Sunday, February 5, 2017

Elizabeth Cassidy Schuler

One of my lofty genealogy goals for this year is, after years of neglect, to spend time focused on my paternal lines.  It was my mother's family that first piqued my curiosity in genealogy and so for years, they captured most of my attention.  

Elizabeth Cassidy Schuler is my two times great grandmother.  That is reasonably close, I should know something, or at least more than I do about her.  I find her to be mysterious and intriguing and I am determined to learn more.  

The earliest documentation I can find for Elizabeth Cassidy is the 1855 New York State Census.  She is 5 years old, referred to as Betsy Ann, the daughter of George and Mary Cassidy.  She is their second child of eight and the oldest girl. 

From 1855 to 1870, the Cassidy's live in Ward 14 in lower Manhattan, spanning 15 years they move from Election District 1, to 3, to 4 where I have discovered they lived at 130 Prince Street.  An interesting neighborhood now, for sure.  I wonder what it was like in 1870?  And I am reminded of my visit with my dear friend Karen to the Tenement Museum of New York. 

My trail for George and Mary and their other seven children runs cold here in 1870. I know based on census data, George was born in New York and Mary in Ireland. I am on the hunt to get back another generation and locate Mary's maiden name and someday, where she came from in Ireland. 

In 1870, Elizabeth marries Harry Schuler, my great, great grandfather.  They live in Queens (Newtown) and sometime between the 1892 New York Census and the 1900 US Federal Census relocate their family to the Rockland Lake area of Congers, NY.  

The most striking thing, the most personal and saddest thing I know about Elizabeth is from the 1900 U.S. Census. Mother of how many children? 13. Number of these children living? 7.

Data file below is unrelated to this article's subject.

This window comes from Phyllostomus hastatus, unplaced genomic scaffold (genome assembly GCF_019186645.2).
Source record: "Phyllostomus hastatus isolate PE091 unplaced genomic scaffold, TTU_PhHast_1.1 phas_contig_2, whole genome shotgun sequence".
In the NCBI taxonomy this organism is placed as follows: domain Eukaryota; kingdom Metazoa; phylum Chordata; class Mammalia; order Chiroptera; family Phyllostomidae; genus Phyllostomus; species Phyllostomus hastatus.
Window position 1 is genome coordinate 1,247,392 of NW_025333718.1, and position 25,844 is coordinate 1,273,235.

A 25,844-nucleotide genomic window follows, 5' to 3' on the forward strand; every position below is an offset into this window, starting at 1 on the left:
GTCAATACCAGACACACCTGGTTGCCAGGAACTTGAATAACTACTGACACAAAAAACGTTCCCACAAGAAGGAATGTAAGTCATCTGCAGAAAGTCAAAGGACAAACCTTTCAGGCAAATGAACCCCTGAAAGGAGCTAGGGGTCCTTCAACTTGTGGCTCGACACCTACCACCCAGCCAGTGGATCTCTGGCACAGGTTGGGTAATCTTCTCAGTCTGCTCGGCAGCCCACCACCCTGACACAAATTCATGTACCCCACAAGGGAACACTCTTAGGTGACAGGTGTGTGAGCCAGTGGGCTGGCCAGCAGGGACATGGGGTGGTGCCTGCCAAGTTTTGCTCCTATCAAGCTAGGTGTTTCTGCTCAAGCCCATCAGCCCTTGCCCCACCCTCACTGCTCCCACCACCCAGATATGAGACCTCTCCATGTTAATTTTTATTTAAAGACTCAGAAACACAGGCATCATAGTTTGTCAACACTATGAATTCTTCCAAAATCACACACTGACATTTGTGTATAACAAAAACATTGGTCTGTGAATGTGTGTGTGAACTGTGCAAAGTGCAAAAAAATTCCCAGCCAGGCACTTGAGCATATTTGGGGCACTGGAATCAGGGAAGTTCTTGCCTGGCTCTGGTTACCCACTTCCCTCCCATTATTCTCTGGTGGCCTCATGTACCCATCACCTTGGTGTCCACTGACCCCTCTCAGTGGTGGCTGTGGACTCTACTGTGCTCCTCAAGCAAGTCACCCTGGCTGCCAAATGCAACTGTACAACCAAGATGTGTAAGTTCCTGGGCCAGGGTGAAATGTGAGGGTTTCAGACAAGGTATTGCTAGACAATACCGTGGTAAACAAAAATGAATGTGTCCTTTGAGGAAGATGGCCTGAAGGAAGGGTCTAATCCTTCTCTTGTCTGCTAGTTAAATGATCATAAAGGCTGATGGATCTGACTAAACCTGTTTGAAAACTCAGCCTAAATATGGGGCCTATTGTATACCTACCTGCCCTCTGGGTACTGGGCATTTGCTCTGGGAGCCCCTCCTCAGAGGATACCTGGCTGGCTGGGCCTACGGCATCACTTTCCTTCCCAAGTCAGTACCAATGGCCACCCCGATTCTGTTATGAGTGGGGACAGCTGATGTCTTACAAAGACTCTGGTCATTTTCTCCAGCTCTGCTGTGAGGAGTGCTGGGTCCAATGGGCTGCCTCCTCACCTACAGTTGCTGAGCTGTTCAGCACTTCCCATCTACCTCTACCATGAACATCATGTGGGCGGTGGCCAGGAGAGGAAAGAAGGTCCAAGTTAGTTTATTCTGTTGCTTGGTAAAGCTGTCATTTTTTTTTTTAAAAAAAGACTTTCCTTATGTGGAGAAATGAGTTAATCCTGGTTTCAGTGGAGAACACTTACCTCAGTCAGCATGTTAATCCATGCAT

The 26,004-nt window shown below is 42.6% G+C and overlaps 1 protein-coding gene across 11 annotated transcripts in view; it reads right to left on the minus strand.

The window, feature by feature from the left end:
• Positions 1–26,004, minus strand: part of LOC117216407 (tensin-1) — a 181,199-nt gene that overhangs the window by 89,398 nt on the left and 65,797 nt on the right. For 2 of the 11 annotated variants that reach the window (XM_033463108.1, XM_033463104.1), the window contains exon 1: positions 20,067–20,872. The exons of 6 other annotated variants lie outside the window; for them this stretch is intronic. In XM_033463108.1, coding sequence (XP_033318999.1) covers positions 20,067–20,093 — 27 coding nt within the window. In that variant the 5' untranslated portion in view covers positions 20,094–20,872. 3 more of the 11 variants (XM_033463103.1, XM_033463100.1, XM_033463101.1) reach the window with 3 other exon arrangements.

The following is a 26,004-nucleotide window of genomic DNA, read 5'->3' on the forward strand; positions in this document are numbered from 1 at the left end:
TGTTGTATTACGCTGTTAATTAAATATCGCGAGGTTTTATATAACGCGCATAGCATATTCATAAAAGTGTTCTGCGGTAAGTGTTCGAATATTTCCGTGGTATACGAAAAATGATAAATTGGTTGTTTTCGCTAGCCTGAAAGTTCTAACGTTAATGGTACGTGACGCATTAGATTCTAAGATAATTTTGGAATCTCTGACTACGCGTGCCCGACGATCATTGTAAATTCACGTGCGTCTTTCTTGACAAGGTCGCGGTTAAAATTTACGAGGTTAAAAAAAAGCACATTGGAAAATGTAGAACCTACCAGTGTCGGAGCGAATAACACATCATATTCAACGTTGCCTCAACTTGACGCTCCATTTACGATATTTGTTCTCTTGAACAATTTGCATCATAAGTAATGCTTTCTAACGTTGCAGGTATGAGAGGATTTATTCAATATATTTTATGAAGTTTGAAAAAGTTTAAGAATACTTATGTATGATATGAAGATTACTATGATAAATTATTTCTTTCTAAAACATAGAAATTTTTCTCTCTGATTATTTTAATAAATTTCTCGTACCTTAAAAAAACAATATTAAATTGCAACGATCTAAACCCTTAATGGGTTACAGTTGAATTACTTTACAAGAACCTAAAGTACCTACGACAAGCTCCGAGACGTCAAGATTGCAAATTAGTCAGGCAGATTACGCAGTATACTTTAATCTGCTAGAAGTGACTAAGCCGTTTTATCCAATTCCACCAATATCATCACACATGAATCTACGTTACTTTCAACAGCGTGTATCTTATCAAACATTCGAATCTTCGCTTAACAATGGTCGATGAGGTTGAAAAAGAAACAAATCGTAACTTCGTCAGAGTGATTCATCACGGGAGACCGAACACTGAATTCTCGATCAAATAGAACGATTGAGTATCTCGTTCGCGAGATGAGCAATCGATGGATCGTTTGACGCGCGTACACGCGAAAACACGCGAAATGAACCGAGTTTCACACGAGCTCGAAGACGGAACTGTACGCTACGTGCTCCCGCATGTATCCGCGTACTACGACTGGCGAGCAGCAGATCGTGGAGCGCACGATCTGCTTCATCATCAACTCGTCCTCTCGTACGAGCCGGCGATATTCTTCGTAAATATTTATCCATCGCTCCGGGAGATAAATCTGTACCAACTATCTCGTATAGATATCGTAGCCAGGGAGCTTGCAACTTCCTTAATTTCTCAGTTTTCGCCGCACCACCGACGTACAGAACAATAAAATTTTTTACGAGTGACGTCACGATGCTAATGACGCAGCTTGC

The last sighting for Elizabeth and Harry together is the 1905 New York State Census. Harry is listed as a widower on the 1910 US Census and I can not locate him on the 1915 NY Census. For a long while this is where my trail ended.  

Recently, I had been reacquainting myself with the wonderful online resources available through the New City Library's Local History Department and rediscovered HRVHN the Hudson River Valley Historical Newspaper Database.  I was able to narrow down the time period and search only Rockland County newspapers and there it was, the obituary for Elizabeth Schuler printed in the April 24, 1909 edition of the Rockland County Times.  

As excited as I was to finally find this link the in chain, I must admit her obituary was underwhelming....  "died at home on Tuesday, funeral on Friday... survived by her husband, 3 daughters and 4 sons."  

I need details! I need names! I need dates!  So I searched online for a 1909 calendar and estimated that her funeral was April 24 and she died on April 20. Now I had a starting point.  I mailed off for her death certificate without having to spend money to search multiple years.

Within a week, I had Elizabeth's death certificate from the very efficient Town of Clarkstown Town Clerk's office in my hands!   (I do have to admit that seeing a death certificate for Elizabeth Schuler was a bit creepy, as that is also my mother's name!)

I was right!  Her date of death was April 20 and burial was April 23. And with the information that she was 59 years, 6 months and 0 days at her death I was able to use an online birth date calculator to learn her exact birth date: October 20, 1849.  Sadly, her death certificate was no help in learning any details about Elizabeth's mother Mary, her maiden name and birthplace are listed as don't know.  

I know a lot more about Elizabeth Cassidy Schuler than I did a month ago.  I still don't know what she looked like, whether she preferred sewing to cooking or what part of Ireland she was from and I may never know, but there is more to discover about her and her parents and siblings. And I still have a great deal to learn about her children and their children.  That's the thing with this kind of research, you solve one mystery and you are presented with two or three or twenty more.